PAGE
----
Friday, August 3, 2007

la haine, by mathieu kassovitz

Picking up on the black-and-white dystopian vibe of last week's selection, Alphaville, this week Skunkcabbage chose for us to take a look at Mathieu Kassovitz's 1995 film La Haine (aka Hate), a film which follows three friends through the aftermath of a neighborhood riot.

Kassovitz proves, pretty quickly, that he has an unerring eye for the dystopian zones built into the contemporary French urban landscape:

The film takes place over the course of a single day, and follows three friends as they wander through this environment, having a set of episodic encounters, clashing with police, rival gangs, and one another, and generally riffing. In this way, La Haine invites comparison some other films from around the same time period, such as Larry Clark's Kids (1995), or any of early Richard Linklater's films (Slacker (1991), Dazed and Confused (1993), Before Sunrise (1995)). The attention to social turmoil and class tensions also recalls Spike Lee's similarly-structured Do the Right Thing (1989).

As in many of these films, it's not entirely clear whether our sympathies are fully intended to lie with the young people the film observes. Kassovitz looks at certain aspects of their cultural life in a way that's unmistakably affectionate:

But there's also a degree of dramatic irony happening here: the battles that our protagonists engage in with the police or other authority figures lack any real strategic value. Here they are, for instance, pointlessly harrassing a grocery store clerk:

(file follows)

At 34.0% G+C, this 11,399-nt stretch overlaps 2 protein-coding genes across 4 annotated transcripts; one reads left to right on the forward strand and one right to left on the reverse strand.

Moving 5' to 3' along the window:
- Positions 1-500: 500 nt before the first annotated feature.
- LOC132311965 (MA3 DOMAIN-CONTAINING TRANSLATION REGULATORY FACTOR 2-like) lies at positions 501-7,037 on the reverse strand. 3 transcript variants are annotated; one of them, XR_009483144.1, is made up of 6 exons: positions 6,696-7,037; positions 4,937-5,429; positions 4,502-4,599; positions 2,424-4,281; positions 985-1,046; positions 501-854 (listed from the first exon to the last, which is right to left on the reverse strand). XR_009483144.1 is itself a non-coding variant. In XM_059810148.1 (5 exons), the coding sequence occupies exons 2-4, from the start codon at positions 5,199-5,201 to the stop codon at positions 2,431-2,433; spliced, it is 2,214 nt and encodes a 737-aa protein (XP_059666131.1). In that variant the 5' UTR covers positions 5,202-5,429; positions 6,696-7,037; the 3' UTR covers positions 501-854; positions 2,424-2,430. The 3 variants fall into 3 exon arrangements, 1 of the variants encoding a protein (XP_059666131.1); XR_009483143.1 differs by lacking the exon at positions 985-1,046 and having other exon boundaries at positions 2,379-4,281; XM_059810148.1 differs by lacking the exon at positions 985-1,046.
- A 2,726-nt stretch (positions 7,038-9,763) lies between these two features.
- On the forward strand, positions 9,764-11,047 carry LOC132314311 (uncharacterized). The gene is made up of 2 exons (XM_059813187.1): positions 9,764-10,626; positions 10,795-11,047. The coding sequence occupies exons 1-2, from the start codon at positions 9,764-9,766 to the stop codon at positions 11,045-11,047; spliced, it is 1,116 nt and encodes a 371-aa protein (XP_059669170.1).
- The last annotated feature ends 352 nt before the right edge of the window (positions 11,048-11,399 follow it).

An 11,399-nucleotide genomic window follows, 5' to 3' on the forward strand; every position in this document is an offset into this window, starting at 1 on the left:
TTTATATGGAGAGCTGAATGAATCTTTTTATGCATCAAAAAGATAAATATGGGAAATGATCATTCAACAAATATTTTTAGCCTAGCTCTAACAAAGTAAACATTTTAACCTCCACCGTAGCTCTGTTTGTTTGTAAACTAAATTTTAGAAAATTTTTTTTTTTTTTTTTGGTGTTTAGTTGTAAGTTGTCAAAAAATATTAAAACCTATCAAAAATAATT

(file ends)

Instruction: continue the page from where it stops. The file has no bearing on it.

If the primary flaw in our protagonists is that they don't know how to choose their battles (or, perhaps more accurately, they don't have access to a battle worth choosing) this flaw is amplified when one of them, Vinz, gets his hands on this:

Remember the cliche: when all you have is a hammer, every problem looks like a nail. Updated for this film, it's a little closer to "when all you have is a gun, every problem looks like something that needs shooting"—

This is pretty much the basic Chekovian tension: once we've seen the gun, it's a given that it'll go off, the only question that remains is exactly when and where. And, perhaps, whether it will be likely to actually improve anyone's lot. If your answer to that last question is "probably not," La Haine may be your type of film.

Skunkcabbage's write-up is here.

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